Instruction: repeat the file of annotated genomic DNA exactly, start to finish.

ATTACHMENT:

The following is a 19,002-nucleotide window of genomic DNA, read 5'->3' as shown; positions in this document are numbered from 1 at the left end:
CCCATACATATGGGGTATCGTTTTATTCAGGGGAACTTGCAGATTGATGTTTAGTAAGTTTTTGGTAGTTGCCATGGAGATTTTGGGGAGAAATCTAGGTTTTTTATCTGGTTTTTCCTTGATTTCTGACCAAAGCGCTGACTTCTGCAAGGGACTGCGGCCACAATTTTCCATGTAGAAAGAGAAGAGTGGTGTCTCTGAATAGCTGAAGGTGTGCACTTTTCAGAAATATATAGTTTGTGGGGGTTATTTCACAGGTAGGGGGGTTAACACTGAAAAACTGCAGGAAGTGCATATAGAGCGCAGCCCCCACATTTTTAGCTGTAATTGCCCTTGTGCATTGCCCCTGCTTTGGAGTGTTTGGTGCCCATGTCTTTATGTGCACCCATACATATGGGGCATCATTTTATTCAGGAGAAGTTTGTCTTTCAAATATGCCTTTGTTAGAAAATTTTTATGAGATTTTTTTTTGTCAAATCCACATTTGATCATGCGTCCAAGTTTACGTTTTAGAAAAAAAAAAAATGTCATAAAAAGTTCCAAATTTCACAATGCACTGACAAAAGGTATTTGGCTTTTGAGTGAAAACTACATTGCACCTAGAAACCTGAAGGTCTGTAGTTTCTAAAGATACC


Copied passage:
The following is a 19,002-nucleotide window of genomic DNA, read 5'->3' as shown; positions in this document are numbered from 1 at the left end:
CCCATACATATGGGGTATCGTTTTATTCAGGGGAACTTGCAGATTGATGTTTAGTAAGTTTTTGGTAGTTGCCATGGAGATTTTGGGGAGAAATCTAGGTTTTTTATCTGGTTTTTCCTTGATTTCTGACCAAAGCGCTGACTTCTGCAAGGGACTGCGGCCACAATTTTCCATGTAGAAAGAGAAGAGTGGTGTCTCTGAATAGCTGAAGGTGTGCACTTTTCAGAAATATATAGTTTGTGGGGGTTATTTCACAGGTAGGGGGGTTAACACTGAAAAACTGCAGGAAGTGCATATAGAGCGCAGCCCCCACATTTTTAGCTGTAATTGCCCTTGTGCATTGCCCCTGCTTTGGAGTGTTTGGTGCCCATGTCTTTATGTGCACCCATACATATGGGGCATCATTTTATTCAGGAGAAGTTTGTCTTTCAAATATGCCTTTGTTAGAAAATTTTTATGAGATTTTTTTTTGTCAAATCCACATTTGATCATGCGTCCAAGTTTACGTTTTAGAAAAAAAAAAAATGTCATAAAAAGTTCCAAATTTCACAATGCACTGACAAAAGGTATTTGGCTTTTGAGTGAAAACTACATTGCACCTAGAAACCTGAAGGTCTGTAGTTTCTAAAGATACC